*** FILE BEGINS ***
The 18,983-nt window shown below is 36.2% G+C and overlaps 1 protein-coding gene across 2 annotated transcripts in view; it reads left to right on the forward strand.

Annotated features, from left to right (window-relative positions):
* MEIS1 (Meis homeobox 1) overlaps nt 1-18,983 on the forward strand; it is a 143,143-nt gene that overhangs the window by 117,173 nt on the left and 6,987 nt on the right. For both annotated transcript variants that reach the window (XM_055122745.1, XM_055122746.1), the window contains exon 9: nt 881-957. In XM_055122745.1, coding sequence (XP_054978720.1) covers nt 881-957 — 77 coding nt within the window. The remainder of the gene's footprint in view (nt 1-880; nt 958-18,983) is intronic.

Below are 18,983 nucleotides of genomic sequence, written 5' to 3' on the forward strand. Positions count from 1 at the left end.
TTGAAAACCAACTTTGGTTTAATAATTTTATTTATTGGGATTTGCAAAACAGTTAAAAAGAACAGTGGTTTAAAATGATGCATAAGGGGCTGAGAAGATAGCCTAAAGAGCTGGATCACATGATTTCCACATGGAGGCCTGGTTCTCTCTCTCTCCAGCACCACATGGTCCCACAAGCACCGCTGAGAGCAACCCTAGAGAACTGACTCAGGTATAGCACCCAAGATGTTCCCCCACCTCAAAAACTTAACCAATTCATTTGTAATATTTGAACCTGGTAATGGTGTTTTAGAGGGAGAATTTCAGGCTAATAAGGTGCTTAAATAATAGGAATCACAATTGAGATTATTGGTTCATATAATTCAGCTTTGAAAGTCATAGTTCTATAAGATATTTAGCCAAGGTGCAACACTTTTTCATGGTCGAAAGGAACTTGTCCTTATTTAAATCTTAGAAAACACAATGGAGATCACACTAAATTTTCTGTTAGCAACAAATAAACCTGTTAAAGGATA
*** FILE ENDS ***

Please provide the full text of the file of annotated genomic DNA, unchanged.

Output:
The 18,983-nt window shown below is 36.2% G+C and overlaps 1 protein-coding gene across 2 annotated transcripts in view; it reads left to right on the forward strand.

Annotated features, from left to right (window-relative positions):
* MEIS1 (Meis homeobox 1) overlaps nt 1-18,983 on the forward strand; it is a 143,143-nt gene that overhangs the window by 117,173 nt on the left and 6,987 nt on the right. For both annotated transcript variants that reach the window (XM_055122745.1, XM_055122746.1), the window contains exon 9: nt 881-957. In XM_055122745.1, coding sequence (XP_054978720.1) covers nt 881-957 — 77 coding nt within the window. The remainder of the gene's footprint in view (nt 1-880; nt 958-18,983) is intronic.

Below are 18,983 nucleotides of genomic sequence, written 5' to 3' on the forward strand. Positions count from 1 at the left end.
TTGAAAACCAACTTTGGTTTAATAATTTTATTTATTGGGATTTGCAAAACAGTTAAAAAGAACAGTGGTTTAAAATGATGCATAAGGGGCTGAGAAGATAGCCTAAAGAGCTGGATCACATGATTTCCACATGGAGGCCTGGTTCTCTCTCTCTCCAGCACCACATGGTCCCACAAGCACCGCTGAGAGCAACCCTAGAGAACTGACTCAGGTATAGCACCCAAGATGTTCCCCCACCTCAAAAACTTAACCAATTCATTTGTAATATTTGAACCTGGTAATGGTGTTTTAGAGGGAGAATTTCAGGCTAATAAGGTGCTTAAATAATAGGAATCACAATTGAGATTATTGGTTCATATAATTCAGCTTTGAAAGTCATAGTTCTATAAGATATTTAGCCAAGGTGCAACACTTTTTCATGGTCGAAAGGAACTTGTCCTTATTTAAATCTTAGAAAACACAATGGAGATCACACTAAATTTTCTGTTAGCAACAAATAAACCTGTTAAAGGATA